After consultation and a conference, the European Commission has published its Recommendation for a “compass … for upward convergence towards better working and living conditions in Europe”. Entitled the ‘European Pillar of Social Rights’ it contains 20 principles to support what it calls a “fair and well-functioning” labour market and welfare system.
The Commission will now work with the European Parliament and the Council to achieve broad political support and the high-level endorsement of the Pillar.
The Pillar is primarily conceived for countries in the Eurozone but is applicable to all EU Members who wish to adopt the principles.
Some of the principles will require further legislation and the updating of EU laws. Eventually, the principles may be incorporated into a future EU treaty.
The 20 principles come under 3 Chapters:
- Equal Opportunities and Access to Labour Markets
- Fair Working Conditions
- Social Protection and Inclusion
Equal Opportunities and Access to Labour Markets
1. The right to education, training and lifelong learning to enable participation in the labour market.
2. Gender equality of treatment and opportunity in the labour market, in particular equal pay for equal value.
3. The right to equal opportunities regardless of gender, race, religion or belief, disability, age or sexual orientation. Under-represented groups shall be “fostered”.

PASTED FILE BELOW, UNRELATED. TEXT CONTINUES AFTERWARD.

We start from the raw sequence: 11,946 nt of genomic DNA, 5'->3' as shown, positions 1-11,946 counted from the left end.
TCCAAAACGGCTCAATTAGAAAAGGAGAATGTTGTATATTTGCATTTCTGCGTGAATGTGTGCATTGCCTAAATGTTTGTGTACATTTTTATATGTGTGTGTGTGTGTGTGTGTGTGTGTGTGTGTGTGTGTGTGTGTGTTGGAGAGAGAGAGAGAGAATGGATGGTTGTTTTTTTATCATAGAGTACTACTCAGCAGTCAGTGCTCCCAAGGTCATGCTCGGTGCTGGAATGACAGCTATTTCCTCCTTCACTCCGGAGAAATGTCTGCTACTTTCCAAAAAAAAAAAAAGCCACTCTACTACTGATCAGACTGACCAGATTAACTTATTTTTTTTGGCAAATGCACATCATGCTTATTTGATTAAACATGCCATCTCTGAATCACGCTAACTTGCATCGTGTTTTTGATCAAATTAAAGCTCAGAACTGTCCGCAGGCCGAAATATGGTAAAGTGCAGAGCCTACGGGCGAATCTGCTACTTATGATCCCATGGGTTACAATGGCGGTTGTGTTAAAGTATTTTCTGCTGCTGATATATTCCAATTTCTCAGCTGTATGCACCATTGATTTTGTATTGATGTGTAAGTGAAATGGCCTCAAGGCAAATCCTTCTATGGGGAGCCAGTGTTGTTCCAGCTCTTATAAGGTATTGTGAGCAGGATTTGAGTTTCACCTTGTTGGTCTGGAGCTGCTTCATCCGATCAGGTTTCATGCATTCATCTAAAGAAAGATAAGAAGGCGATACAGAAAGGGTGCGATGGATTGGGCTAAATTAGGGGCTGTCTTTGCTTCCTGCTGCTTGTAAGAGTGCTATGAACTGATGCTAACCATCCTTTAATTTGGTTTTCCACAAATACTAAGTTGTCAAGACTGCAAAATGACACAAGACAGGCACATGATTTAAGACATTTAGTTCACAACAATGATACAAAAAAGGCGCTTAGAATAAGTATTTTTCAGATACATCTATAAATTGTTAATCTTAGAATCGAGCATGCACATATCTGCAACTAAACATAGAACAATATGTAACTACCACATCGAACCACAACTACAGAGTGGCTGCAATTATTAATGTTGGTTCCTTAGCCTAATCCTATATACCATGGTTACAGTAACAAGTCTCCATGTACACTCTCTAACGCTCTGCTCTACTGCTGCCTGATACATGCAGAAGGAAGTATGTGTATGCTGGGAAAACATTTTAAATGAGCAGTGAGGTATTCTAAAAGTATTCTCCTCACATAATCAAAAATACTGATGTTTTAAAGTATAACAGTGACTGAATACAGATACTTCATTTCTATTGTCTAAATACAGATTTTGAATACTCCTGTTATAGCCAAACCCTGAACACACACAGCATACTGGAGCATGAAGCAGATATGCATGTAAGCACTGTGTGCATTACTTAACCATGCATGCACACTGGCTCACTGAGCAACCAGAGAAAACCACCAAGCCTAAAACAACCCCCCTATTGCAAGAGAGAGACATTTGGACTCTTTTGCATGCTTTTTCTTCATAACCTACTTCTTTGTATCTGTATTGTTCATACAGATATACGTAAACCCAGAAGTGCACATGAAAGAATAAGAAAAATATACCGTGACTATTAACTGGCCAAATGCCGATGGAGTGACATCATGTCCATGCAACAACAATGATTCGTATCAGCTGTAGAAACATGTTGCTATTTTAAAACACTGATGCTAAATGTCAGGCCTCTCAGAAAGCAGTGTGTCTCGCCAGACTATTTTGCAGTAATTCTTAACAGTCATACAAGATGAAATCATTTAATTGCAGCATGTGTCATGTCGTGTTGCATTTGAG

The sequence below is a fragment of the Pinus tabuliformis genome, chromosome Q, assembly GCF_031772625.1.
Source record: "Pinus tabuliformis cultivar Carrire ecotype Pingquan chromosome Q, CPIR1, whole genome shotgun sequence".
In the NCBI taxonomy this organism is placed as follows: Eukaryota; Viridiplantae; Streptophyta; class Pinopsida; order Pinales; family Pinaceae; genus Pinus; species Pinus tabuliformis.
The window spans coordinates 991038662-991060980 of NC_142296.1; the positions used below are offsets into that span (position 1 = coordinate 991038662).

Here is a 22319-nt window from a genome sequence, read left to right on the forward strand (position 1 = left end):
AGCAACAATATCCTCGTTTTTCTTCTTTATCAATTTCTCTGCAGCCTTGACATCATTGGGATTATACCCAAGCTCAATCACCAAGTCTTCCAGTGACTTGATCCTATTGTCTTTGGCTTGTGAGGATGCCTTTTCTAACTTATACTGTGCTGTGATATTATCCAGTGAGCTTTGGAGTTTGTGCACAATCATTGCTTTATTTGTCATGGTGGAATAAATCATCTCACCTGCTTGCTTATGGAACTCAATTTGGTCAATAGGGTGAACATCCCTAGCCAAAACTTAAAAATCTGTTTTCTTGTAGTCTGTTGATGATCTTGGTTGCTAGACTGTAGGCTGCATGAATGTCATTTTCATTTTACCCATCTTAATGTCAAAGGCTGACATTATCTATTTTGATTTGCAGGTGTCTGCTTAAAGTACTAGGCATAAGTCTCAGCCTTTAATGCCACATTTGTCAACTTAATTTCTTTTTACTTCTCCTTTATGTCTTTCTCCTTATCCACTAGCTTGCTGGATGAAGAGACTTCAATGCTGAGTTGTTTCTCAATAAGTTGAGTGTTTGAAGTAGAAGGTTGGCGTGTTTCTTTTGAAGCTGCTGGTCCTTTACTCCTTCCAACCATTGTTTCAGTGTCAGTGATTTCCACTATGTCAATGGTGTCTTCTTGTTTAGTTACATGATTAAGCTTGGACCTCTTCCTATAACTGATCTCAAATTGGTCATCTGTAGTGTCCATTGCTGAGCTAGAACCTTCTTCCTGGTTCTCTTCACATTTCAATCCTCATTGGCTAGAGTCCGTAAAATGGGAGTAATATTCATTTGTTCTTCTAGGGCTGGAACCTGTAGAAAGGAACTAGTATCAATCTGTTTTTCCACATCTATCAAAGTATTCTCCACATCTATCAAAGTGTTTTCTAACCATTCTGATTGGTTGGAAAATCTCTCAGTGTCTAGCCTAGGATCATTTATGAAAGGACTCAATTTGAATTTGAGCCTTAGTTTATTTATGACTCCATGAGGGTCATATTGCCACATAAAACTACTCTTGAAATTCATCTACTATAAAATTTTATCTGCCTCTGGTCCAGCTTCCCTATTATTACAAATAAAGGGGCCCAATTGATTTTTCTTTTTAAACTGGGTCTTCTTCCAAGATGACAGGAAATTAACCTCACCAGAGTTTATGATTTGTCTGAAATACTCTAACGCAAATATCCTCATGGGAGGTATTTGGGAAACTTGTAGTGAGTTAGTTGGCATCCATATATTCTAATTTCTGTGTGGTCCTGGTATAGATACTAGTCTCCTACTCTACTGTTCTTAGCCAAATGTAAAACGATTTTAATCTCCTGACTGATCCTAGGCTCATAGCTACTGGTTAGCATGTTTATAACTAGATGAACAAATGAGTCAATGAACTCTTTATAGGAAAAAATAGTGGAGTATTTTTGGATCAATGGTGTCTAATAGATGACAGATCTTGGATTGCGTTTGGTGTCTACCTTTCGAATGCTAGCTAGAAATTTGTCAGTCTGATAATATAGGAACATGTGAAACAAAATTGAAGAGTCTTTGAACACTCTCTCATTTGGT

4. The right to personalised assistance and support to improve employment prospects before, during and after a particular employment.
Fair Working Conditions
5. The right to secure and stable employment through fair working conditions, flexibility and innovation while preventing employment relationships that result in precarious working conditions, atypical contracts or over long probations.
6. The right to a fair wage that provides a decent standard of living in the local context including adequate minimum wages and transparent and predictable wage setting.
7. The right to receive written information at the start of the employment about worker rights and obligations and, on a dismissal, the reasons for that dismissal.
8. The rights to worker involvement and consultation on matters relevant to them.
9. The right to a work life balance, particularly for those with caring responsibilities.
10. The right to a high level of protection for health and safety in a working environment adapted to workers’ professional needs.
Social Protection and Inclusion
11. The rights for children to have affordable early education and care and, for those from disadvantaged backgrounds, the right to specific measures to enhance employment opportunities.
12. The right to adequate social protection for workers and self-employed.
13. The right for the unemployed to support from public employment services in line with their contributions provided that support does not become a disincentive to return quickly to work.
14. The right to minimum adequate income benefits ensuring a life in dignity at all stages.
15. The right to a pension equivalent to their contribution and ensuring an adequate income.
16. The right to good quality health care.
17. The right to inclusion and support for disabled people.
18. The right to affordable long term care.
19. The right of access to social housing, appropriate support for the vulnerable and, in particular, the homeless.
20. The right of access to essential services of good quality including utilities, transport, financial services and digital communications.